Following a city council study session last week analyzing the current noise ordinance in effect at Long Beach Airport (LGB), JetBlue Airways has formally requested the airport and the City of Long Beach begin the process to establish customs facilities for international flights.
The city’s Airport Noise Compatability Ordinance (ANCO), which has remained unchanged since it was adopted in 1995, allows for a minimum of 41 commercial and 25 commuter slots daily from 7:00AM to 10:00PM. A large reason ANCO has remained intact is because the federal Airport Noise and Capacity Act (ANCA) of 1990 was passed while ANCO was being processed by an appellate court in California, and Long Beach was granted an exemption to keep its own ordinance, which pre-dated the federal legislation, with the understanding that any amendments made to it could result in forfeiture of local airport noise governance.
“Since that federal law was enacted in 1990, no other airport in the country has been successful in being able to impose these types of restrictions that we currently have at our airport with flight caps and curfews,” said Assistant City Attorney Michael Mais during a study session on the noise ordinance last week. “There are probably only about five or six airports that share what we have as far as being exempt from ANCA.”
In a letter sent to Bryant Francis, director of Long Beach Airport, from JetBlue, on Monday, the airline said it would comply with the city’s noise ordinance by having international flights in their designated flight time slots for domestic flights.
“Following the city council study session held recently on the airport noise ordinance, and with no nexus whatsoever between enhancing the airport with a modest customs facility and in any way disturbing the sanctity or legality of the ordinance, JetBlue requests the city seek the presence of US Customs for purposes of processing aircraft under the Customs User Fee Airport program,” the letter, signed by Robert C. Land, Senior Vice President for Government Affairs and Associate General Counsel for JetBlue, reads. “Given the need for a facility capable of processing no more than three aircraft in any one hour period, it is JetBlue’s belief that LGB qualifies under the guidelines for a User Fee Airport. JetBlue will utilize only its current allotment of assigned air carrier slots and existing aircraft parking positions to fly internationally in addition to our current 11 domestic markets.”
JetBlue made the argument in its letter that international flights would allow for increased tourism, commerce and conventions in Long Beach.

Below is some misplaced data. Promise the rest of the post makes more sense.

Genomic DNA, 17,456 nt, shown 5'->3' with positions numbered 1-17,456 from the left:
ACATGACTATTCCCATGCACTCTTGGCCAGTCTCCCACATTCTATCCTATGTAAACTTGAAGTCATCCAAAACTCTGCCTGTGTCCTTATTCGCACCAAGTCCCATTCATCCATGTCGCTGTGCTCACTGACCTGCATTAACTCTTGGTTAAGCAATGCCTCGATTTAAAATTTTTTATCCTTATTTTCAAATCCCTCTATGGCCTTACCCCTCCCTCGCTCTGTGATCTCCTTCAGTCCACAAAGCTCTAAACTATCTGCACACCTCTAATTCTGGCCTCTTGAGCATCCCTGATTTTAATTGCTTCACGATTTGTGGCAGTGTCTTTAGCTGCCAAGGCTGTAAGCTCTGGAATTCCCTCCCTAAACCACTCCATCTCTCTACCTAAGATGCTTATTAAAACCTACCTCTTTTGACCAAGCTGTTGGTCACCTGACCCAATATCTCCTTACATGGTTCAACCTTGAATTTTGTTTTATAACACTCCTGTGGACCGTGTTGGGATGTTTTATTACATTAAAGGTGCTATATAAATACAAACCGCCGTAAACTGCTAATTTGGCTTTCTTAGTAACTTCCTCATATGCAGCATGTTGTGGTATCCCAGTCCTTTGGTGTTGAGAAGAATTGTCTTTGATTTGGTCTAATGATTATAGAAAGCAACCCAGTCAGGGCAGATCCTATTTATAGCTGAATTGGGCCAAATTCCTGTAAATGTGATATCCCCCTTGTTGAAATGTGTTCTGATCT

“Further, the general aviation community will be able to avail itself of international travel opportunities while also operating within the existing noise ordinance limitations and restrictions,” the letter reads. “Like international commercial flights, international general aviation flights will bring new economic and corporate opportunities to the city of Long Beach.”
In response, Francis said in a letter to City Council, made available to the Long Beach Post, that several steps would need to be taken before the city begins work on a U.S. Customs Facility (FIS) at LGB.
Francis cited determinations based on construction cost, identifying funding sources, facility site and layout, a fee structure for users and other factors.
Further, the city should consult with firms specializing in FIS facility development, he said.
“This is an extensive process and will include city council guidance at critical junctures, ensuring community awareness and input throughout the process,” Francis said in the letter. “It is estimated that, should the city council ultimately direct the airport to proceed with the U.S. Customs and Border Protection application process, it would be a minimum of three years before an FIS facility could become operational.”
Francis said the city will be required to submit an application to the U.S. Department of Homeland Security, Customs and Border Protection, for consideration as either a new “Port of Entry” or “User Fee” airport. This could take months of federal review before approval or denial is determined, he said.
“Further, there is no guarantee that U.S. Customs and Border Protection would approve the airport’s application for designation as either a Port of Entry or a User Fee Airport, as it is responsible for providing the officers to process passengers and freight onboard aircraft arriving from international points of origin.”
JetBlue concluded its letter by citing its support of the noise ordinance since its inaugural flight nearly 14 years ago.
“We look forward to working closely with the city to immediately proceed with the application process and begin the work required to secure an international flight designation for the City of Long Beach,” it said.
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